Three Ways to Effectively Engage Millennials in Today’s Workplace

June 3, 2016
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Millennials (born between 1980 and 1996) in the U.S. are on track to become the most educated generation in American history.  As the estimated 2.8 million millennials graduate from college this month with bachelor’s, master’s and doctoral degrees, many will it difficult to land fulfilling jobs.  Consider these facts according to Gallup’s latest report, How Millennials Want to Work and Live:

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Millennials want to be engaged in their jobs, which means they yearn to be emotionally and behaviorally connected to them, however only 29% of millennials are engaged in their current roles.

 Millennials have the highest rates of unemployment and underemployment in the U.S.

Compensation is no longer the primary driver as millennials value purpose over paycheck.

Millennials are pursuing development and growth in employment opportunities over fancy latte machines and entitlements as they consider the latter to be condescending. 

Instead of fixing their weaknesses, millennials want to develop their strengths.

One thing is for certain, the merging of more millennials into today’s workforce means the will of our world is changing—and we must change as well.  Here are three ways to engage millennials in order to effectively manage them.

Coach instead of bark orders.  Millennials don’t want to be bossed around.  They want to be coached and engaged so the old-school command and control style of management must be modified.  ‘Ask questions instead of giving direct orders,’ is Dale Carnegie’s 25th leadership principle.  Weak leaders bark orders and assume all employees will comply accordingly, however to effectively manage and engage millennials, ask questions regarding a new responsibility or assignment.  For example, inquire as to how the millennial will approach a new project or how they will apply what they learned from a recent launch to future releases.  This behavior will demonstrate that you value them as a person and an employee, which is extremely important to millennials because they don’t view their job as ‘just a job’—rather it’s their life as well.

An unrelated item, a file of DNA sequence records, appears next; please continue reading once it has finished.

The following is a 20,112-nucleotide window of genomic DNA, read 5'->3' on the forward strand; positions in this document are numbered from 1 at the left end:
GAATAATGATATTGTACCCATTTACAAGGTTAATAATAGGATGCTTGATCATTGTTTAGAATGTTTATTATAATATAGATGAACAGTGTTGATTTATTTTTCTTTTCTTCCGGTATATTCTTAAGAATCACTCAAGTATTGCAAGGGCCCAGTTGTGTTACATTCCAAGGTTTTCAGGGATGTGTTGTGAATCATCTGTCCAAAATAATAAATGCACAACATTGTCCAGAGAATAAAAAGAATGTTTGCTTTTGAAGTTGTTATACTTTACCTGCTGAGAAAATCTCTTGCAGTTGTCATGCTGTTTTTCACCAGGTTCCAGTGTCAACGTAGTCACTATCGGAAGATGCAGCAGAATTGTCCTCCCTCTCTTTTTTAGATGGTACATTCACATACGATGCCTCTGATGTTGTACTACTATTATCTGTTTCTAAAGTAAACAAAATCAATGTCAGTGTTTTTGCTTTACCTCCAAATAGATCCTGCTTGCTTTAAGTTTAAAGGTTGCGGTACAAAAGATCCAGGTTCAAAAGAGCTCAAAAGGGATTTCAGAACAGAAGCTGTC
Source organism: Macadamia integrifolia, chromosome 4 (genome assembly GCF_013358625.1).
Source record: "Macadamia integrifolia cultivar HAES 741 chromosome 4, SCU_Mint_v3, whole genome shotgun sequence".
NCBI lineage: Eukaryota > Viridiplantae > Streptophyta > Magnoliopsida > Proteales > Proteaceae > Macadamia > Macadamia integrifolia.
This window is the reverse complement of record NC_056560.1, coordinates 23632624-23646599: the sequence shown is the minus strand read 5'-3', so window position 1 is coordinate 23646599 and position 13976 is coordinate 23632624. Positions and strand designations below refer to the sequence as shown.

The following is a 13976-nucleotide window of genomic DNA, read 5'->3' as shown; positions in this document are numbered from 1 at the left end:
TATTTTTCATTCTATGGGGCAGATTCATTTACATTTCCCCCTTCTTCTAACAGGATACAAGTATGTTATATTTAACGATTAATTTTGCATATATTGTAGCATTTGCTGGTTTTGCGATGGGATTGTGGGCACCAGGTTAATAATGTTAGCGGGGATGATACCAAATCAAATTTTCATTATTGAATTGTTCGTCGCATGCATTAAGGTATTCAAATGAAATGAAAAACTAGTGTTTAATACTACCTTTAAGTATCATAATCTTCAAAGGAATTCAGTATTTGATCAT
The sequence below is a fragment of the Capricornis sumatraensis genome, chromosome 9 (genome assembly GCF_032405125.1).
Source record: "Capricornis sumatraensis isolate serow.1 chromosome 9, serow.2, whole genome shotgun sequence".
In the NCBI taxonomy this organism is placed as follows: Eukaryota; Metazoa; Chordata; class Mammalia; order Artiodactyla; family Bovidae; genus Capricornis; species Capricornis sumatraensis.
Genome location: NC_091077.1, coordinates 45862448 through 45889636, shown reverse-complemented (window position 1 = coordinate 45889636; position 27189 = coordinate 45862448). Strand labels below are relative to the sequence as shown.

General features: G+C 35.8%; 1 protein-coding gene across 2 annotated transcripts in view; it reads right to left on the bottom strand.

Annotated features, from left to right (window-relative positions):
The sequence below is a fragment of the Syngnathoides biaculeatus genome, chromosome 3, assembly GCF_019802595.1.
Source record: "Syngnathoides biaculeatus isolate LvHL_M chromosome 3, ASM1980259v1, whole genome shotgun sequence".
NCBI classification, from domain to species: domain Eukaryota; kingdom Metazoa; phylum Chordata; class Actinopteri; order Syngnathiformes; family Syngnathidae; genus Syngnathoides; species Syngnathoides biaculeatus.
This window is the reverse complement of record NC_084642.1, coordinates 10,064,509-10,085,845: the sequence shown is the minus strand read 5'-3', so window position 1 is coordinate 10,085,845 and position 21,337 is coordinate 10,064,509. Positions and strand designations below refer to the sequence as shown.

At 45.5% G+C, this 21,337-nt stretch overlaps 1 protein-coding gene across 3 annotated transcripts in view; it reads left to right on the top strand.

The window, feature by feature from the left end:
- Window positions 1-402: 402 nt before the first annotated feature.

Communicate frequently via multiple channels.  Millennials are hyper connected and want ongoing conversations via their preferred channels which include texting, tweeting, Skype, etc.  They want real feedback in real time, so annual reviews will no longer suffice.  Dale Carnegie’s 8th Human Relations principle is, ‘Talk in terms of the other person’s interests.’  Don’t wait until millennials’ annual review to share feedback.  Instead, engage them in conversation regarding their current assignments, role, areas of interest, etc. to meet their needs for constant communication.  Each conversation is an opportunity to show that you value and respect their input.

Develop their strengths.  Instead of focusing on fixing their weaknesses, millennials want to be employed by organizations whose management teams seek to develop their strengths.  In fact, Gallup has discovered that weaknesses never develop into strengths, while strengths develop infinitely.  Instead of ignoring weaknesses, managers of millennials should seek to maximize their strengths and minimize their weaknesses if they hope to retain these young stars.

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